I strongly believe that adventurers have a duty to help others. Firstly because we are in a privileged position to be adventuring in the first place. We also often use developing countries and natural spaces as our setting for adventures, so it seems only fair that we do what we can to protect them.Plus going on an adventure attracts attention and inspires others…… it’s the perfect combination for fundraising and raising awareness.
collecting donations en route (we handed out leaflets saying what we were doing and with our donation page on to anyone we met)
giving media and press interviews to spread the word about our fundraising
And by the end of our 3-month expedition, we had reached almost spot on $10,000 (or over $11,000 if you include Gift Aid).
We benefited too
It’s cliche to say it but fundraising really did add purpose to our expedition. Rather than it just being about us taking on a personal challenge, we were able to use this experience to help children living in poverty.There were other ways being charitable benefited us beyond that warm fuzzy feeling inside. Because we were fundraising, we received far more support from people wanting to support us, usually in the form of a comfy bed for the night or unbelievably tasty food. It was the most memorable part of our trip.People like to help people who are helping others!
Use your adventure for good
So if you are thinking of raising money for charity with your next adventure then I’d really urge you to do so!I’ve now raised over £20,000 for charity in my spare time. It’s my proudest achievement to date.If you feel inspired to use your next adventure for good then I’ve put together this series of fundraising blogs to help:
There are other ways to use adventure for good if fundraising really isn’t your thing. You could use it to raise awareness for a cause. Like Cal Major, who SUPed the length of the UK, or Lizzie Outside who are raising awareness against plastic pollution. Or Kate Rawles who uses expeditions to highlight conservation issues.Adventure can be used to gather scientific data and research or to provide a service, education or clinics in deprived areas. There are loads of examples of these when looking at the previous winners of the Land Rover Grant, Geographical Fieldwork and Journey of a Lifetime awards.For more inspiration, you should also check out the Adventure Uncovered blog.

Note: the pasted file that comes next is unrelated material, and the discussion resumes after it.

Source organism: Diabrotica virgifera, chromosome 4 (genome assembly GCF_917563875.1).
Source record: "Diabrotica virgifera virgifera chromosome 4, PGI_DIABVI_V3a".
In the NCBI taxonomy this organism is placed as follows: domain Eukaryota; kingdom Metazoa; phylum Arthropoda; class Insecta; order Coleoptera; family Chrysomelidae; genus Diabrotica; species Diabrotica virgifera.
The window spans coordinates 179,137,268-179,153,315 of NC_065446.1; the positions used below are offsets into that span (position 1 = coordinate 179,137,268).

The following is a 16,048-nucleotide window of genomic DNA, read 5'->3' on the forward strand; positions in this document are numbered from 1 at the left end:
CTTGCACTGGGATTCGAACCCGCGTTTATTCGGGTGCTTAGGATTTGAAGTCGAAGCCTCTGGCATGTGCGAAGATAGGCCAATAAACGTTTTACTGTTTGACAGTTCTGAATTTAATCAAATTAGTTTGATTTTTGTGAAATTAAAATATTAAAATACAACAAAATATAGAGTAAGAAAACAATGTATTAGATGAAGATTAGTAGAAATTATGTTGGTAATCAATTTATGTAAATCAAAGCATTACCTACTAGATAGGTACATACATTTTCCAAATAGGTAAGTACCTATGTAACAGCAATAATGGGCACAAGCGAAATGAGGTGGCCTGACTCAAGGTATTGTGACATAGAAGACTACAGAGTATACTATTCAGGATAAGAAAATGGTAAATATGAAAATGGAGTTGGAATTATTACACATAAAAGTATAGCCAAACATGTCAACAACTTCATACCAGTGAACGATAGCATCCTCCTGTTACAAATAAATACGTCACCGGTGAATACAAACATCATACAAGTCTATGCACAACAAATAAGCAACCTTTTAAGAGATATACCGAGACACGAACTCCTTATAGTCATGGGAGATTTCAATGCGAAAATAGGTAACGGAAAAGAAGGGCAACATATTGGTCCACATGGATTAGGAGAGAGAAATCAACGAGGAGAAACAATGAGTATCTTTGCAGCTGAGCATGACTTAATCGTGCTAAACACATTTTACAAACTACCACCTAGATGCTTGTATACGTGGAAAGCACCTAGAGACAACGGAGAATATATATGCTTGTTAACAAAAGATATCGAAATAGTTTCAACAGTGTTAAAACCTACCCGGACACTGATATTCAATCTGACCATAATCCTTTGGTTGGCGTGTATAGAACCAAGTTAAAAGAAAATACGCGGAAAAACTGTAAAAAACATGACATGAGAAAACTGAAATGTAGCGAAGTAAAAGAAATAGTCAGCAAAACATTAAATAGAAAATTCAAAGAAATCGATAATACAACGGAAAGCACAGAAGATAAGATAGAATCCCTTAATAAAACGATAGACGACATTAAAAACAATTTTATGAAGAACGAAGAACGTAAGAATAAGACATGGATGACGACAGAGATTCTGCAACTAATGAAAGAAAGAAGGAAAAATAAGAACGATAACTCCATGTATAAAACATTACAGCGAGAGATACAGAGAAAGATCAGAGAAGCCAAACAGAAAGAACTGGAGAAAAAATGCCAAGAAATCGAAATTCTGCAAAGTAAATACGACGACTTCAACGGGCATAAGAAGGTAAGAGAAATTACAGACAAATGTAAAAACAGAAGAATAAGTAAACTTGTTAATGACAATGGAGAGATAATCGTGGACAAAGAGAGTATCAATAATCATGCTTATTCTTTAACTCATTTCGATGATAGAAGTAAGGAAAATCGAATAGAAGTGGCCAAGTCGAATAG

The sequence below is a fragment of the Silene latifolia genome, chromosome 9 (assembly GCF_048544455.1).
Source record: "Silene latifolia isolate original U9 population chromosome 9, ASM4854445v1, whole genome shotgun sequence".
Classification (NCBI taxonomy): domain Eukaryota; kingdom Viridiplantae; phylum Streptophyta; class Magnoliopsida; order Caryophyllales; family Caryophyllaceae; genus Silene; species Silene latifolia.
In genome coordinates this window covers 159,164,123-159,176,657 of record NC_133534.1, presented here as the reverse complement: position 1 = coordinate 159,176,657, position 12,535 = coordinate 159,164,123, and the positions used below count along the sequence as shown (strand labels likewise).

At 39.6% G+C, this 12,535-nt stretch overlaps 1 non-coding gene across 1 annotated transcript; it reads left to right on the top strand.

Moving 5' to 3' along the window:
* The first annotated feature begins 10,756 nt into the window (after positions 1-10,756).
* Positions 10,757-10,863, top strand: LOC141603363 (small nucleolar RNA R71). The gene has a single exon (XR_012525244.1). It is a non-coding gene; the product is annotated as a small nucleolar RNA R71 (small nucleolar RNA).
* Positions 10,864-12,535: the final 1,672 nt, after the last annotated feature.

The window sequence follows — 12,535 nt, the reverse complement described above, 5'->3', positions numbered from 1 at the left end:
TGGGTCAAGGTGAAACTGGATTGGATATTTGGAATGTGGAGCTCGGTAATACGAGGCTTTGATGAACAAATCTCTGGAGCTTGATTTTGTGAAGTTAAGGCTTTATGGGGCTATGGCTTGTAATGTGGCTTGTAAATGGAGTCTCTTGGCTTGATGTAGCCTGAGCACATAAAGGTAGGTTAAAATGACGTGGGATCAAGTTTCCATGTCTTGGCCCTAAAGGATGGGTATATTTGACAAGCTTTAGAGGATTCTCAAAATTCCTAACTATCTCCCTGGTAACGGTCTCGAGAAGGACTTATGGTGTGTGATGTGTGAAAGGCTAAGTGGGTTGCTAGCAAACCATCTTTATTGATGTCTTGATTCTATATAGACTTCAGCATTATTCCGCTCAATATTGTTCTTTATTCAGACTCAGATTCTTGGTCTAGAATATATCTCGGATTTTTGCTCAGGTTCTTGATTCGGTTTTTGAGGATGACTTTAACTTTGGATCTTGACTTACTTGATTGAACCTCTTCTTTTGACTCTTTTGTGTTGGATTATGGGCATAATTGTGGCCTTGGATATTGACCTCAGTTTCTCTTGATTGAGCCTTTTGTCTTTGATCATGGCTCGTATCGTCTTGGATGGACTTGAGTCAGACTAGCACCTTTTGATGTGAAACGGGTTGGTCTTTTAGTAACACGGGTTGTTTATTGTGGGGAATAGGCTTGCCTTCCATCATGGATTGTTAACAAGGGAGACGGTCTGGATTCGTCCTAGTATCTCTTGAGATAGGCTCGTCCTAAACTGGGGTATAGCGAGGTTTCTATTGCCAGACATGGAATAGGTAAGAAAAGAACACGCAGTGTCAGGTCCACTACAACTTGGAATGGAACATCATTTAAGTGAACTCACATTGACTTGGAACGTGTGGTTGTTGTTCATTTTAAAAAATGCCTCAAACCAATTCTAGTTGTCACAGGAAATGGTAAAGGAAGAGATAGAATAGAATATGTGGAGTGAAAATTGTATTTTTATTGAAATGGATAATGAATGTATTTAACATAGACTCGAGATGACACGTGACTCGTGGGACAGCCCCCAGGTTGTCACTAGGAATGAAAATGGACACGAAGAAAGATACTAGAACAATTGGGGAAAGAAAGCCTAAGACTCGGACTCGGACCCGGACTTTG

A final thought on adventure for good
I’m a logical thinker. If you are going to put effort into something then why not make sure it’s has the most effective outcome.This is one of my favourite TED talks! I really urge you to watch it and think about the charities you choose to support.Whatever cause you do decide to support it should be about doing what you can. And combining it with an adventure should be fun. There really is no outcome too small…. so take out all the stress and expectations.Please do share your adventure for good stories in the comments below if you have any!Follow me on Facebook, Twitter and Instagram. Or you can subscribe to my YouTube channel. I give all my advice out for free on my website. If you want to say thanks, you can buy me a coffee!*Any women reading this?* I founded a women’s adventure community called Love Her Wild. Check out our private Facebook page and see what adventures we have coming up.